Before I cared about $200 suitcases, I was mostly interested on traveling on what I could.. which was, well, nothing. Even the backpack I used was a cheap knockoff I borrowed from my parents.
But dude, where there is necessity, there is invention. It shouldn't come as a surprise that even a quick trip to the local dollar store will get most people's needs taken care of. There's also totally tons of little travel DIY hacks out there using things found in a kitchen or bathroom. There's always Amazon, too, if you can't be bothered to get up from the computer.
(I'm also a little bit amazed at how efficient pill boxes are for storing items. Stock up on pill boxes! And if you've got more tips of your own to add, please shout out in the comments below.)
Buying travel bottles
I established a while ago it's still far cheaper to bring your own toiletries. So I'm always mildly offended when someone suggests I pay close to $20 for some travel bottles. I don't care if there's some secret magic power to them but these Mon Image bottles have served me quite well for a while. At $6.22 for a set of four—that's about $1.55 apiece instead of $5.64 apiece—they're a pretty good deal.
And if that's too much, most dollar stores sell plastic bottle sets for $1 apiece. That's 33 cents per bottle. Manufacturing plastic is cheap. Cause, China.
Get creative with contact lenses or pill boxes
For creams or less viscous liquids. I don't know because I don't wear contact lenses.
Hail the Ziploc bag
For storing those travel bottles. The quart-sized ones are perfect for airport security. The smaller sandwich-sized Ziploc bags are good for organizing small items. If it ain't broke...
For secret cash...
The True Utility CashStash lets hold travelers hold a bill or two in a non-conspicuous manner, away on a keychain, for $11.50. Compare this to any generic pill box keychain holder, like this off-brand one that only costs $5.91 for a pack of six. That's less than a dollar apiece. I recently bought one of the off-brand ones and managed to successfully stuff a $100 bill in there. (Though on second thought, I might want to take that down to $50 in case.)
Or put it in your deodorant.
The Tortuga guys have a simple trick when the deodorant runs out:
Simply open your existing deodorant, twist it up to remove the top portion, place your valuables (credit card, cash, etc) inside, and replace the top. You can do this with a new deodorant and still have room for most things, but a nearly empty stick has a bit more space.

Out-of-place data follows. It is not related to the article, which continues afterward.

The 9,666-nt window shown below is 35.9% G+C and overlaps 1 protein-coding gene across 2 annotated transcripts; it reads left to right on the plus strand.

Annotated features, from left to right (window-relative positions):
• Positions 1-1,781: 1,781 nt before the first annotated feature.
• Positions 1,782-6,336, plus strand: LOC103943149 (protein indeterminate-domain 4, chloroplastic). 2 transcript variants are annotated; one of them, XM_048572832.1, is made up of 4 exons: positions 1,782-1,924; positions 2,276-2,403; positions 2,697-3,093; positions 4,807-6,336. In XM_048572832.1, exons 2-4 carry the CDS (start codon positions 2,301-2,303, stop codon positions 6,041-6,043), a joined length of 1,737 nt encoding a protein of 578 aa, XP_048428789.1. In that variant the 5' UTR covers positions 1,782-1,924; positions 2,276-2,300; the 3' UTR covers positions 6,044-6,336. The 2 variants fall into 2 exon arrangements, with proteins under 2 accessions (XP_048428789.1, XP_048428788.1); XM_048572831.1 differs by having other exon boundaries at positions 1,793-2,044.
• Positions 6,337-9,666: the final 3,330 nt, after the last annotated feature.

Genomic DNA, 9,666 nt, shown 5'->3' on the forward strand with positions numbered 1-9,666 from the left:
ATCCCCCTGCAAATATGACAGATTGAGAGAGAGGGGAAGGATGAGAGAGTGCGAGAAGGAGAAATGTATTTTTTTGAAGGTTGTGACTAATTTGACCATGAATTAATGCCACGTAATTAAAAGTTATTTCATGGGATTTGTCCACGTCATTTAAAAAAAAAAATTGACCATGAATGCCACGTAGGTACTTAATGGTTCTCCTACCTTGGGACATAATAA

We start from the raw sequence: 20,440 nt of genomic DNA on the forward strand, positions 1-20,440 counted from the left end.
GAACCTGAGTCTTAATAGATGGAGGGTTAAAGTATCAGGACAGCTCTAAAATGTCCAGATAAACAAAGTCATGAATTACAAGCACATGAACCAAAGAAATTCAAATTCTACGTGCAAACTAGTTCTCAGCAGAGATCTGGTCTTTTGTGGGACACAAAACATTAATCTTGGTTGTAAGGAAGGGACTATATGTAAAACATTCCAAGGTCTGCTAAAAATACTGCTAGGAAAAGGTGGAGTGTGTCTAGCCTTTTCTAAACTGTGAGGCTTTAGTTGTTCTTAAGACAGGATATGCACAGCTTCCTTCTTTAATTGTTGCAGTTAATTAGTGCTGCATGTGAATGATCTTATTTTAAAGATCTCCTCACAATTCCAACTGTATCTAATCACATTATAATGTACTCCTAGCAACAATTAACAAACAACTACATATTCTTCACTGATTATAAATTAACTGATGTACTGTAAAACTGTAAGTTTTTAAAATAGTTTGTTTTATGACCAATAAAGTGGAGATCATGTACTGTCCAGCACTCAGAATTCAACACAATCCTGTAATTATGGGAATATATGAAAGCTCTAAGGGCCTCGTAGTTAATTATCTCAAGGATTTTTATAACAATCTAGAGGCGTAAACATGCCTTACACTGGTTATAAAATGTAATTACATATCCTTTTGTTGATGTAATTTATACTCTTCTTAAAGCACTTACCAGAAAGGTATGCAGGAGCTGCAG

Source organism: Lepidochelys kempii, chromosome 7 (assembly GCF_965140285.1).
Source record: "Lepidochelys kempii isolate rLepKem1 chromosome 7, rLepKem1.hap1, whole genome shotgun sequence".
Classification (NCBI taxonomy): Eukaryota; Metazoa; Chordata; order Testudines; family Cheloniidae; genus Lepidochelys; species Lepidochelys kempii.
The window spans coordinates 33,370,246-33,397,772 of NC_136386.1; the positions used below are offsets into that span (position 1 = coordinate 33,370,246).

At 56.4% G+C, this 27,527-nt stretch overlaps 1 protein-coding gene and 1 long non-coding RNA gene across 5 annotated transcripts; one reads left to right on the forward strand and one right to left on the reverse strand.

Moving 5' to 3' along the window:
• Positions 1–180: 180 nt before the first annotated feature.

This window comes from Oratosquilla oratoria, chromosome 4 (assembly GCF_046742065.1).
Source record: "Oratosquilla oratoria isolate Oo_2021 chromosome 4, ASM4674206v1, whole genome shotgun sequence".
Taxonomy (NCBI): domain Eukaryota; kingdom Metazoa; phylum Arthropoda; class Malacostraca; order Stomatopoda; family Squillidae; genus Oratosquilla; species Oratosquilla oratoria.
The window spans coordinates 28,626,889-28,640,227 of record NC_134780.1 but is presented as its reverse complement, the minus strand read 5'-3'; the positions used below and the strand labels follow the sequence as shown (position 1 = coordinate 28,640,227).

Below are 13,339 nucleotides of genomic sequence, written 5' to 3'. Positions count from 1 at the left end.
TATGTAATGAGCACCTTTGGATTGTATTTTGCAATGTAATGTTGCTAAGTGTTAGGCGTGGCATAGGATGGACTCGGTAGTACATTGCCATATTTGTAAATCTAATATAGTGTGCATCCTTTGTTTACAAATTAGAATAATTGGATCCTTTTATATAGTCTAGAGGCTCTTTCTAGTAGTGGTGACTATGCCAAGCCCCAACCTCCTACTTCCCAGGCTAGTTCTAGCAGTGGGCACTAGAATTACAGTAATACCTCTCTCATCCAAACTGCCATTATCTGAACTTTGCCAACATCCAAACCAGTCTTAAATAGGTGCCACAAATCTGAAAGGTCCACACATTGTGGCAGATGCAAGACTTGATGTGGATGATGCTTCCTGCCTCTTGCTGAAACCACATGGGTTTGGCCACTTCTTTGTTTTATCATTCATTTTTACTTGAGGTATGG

Plastic bags for dirty items
It's not glamorous but it does get the job done. If you're looking for something more “adult,” these nylon shoe bags ($2.29 for a set of three on Amazon) fit the bill. Old shower caps to cover shoe bottoms are a nifty little trick in case plastic bags are in short supply. (They are definitely in cities where they charge for one!)
The nylon bags will also double as small laundry bags, as long as they're sorted. Maybe one for intimates? In case you're not feeling that or the grocery bag, an old pillowcase also works. Just dump the contents and the pillowcase in the machine to clean both!
Compression bags on the cheap
I actually prefer these for storing dirty clothes. Cheap compression bags can be found and bought at the local dollar store. It's important to distinguish what kind of compression bag it is: some bags require a vacuum or some sort to suck the air out of. Maybe that's why they are so cheap. But the bag to look for that will squeeze the air out as you roll it up.
I personally still use a compression bag from Daiso, a Japanese “dollar” store that now has stores in the U.S. It's not possible to buy individually online but hey, at the worst case, you've got 20 compression bags for less than a dollar each? As far as I can tell, the one I've had has held up for a couple of years and some 300,000 miles.
The DIY travel rack
Pill boxes or screwable containers are virtually perfect for a DIY portable spice rack. The other, more popular option are Tic Tac boxes but I prefer the former containers cause they're not airtight or spill-proof. No one is interested in cleaning out turmeric from their clothes.